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Cool and cloudy Thanksgiving

See what happens when you pat yourself on the back? Mother Nature tends to put you right back in your place! Last week it looked as though the ridge of high pressure forecasted to track across Manitoba would weaken. Well, the ridge did track across our region, but remained very strong, and instead of seeing highs around the 20 C mark, we saw highs soar into the mid- to upper 20s across pretty much all of Manitoba.

Well, it looks as though the summer-like temperatures are going to be a thing of the past, as a large and deep area of low pressure develops over central North America and takes up residence over Hudson Bay during this forecast period.

While this low develops we’ll also see a ridge of high pressure develop over the West Coast. This will help to “dig” or strengthen the area of low pressure to our northeast. The overall result of this setup will be similar to what we experienced earlier this month when the same weather pattern developed.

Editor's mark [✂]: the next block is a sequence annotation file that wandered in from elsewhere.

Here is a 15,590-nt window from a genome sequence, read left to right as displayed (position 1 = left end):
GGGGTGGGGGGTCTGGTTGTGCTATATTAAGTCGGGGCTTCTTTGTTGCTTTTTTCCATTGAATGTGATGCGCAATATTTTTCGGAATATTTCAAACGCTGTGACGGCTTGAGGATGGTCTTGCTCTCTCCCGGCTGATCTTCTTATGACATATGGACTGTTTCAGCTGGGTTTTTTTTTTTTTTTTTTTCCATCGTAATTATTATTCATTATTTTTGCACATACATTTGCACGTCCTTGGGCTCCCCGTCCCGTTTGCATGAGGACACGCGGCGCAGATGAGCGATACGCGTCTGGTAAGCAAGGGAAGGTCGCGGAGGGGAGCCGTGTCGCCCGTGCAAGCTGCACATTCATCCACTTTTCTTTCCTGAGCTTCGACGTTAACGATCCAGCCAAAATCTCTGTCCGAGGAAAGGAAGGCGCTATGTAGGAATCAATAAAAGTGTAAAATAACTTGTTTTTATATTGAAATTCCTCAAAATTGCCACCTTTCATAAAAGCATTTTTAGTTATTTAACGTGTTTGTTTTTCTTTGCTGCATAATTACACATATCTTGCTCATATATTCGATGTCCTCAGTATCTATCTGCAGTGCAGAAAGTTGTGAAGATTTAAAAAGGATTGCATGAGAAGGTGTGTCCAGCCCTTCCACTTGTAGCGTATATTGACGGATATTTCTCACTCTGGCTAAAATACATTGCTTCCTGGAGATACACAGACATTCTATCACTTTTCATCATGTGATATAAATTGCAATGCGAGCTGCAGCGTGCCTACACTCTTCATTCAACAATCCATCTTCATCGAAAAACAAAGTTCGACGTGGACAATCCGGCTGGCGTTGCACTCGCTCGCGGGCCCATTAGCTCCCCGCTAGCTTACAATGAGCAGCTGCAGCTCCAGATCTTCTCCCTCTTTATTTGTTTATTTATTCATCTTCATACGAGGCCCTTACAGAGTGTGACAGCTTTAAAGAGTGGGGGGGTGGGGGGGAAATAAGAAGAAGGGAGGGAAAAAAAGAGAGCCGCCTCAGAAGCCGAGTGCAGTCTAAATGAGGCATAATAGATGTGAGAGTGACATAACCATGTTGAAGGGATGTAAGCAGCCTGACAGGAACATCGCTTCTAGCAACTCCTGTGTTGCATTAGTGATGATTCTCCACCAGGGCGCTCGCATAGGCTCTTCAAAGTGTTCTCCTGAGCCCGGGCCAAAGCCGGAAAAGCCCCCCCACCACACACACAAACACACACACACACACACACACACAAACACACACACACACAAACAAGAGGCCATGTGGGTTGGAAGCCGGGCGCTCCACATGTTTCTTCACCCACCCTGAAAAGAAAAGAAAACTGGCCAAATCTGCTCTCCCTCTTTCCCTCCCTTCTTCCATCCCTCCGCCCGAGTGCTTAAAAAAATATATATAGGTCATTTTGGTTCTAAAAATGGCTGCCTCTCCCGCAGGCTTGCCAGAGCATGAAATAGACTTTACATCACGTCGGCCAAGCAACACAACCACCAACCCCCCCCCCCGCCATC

By Wednesday or Thursday of this week we’ll be in a strong northwesterly flow that will bring down plenty of cold air. High temperatures during the second half of this week and into the weekend will have a tough time making it to the 10 C mark, especially if we don’t see much in the way of sunshine. Overnight lows will be around the freezing mark, or colder if the skies clear for any length of time. Any precipitation looks to be light and, once again, depending on the timing, we could see a few flakes of snow.

Thanksgiving Day looks like it will be cool and cloudy with a few showers or flurries kicking around. Temperatures then look like they’ll bottom out on Tuesday and Wednesday of next week as high pressure builds in. Looking further ahead, the models show a warming trend to begin during the second half of next week.

Usual temperature range for this period: Highs, 8 to 19 C; lows, -3 to 6 C. Probability of precipitation falling as snow: 10 per cent.

About the author

Co-operator contributor

Daniel Bezte

Daniel Bezte is a teacher by profession with a BA (Hon.) in geography, specializing in climatology, from the U of W. He operates a computerized weather station near Birds Hill Park.



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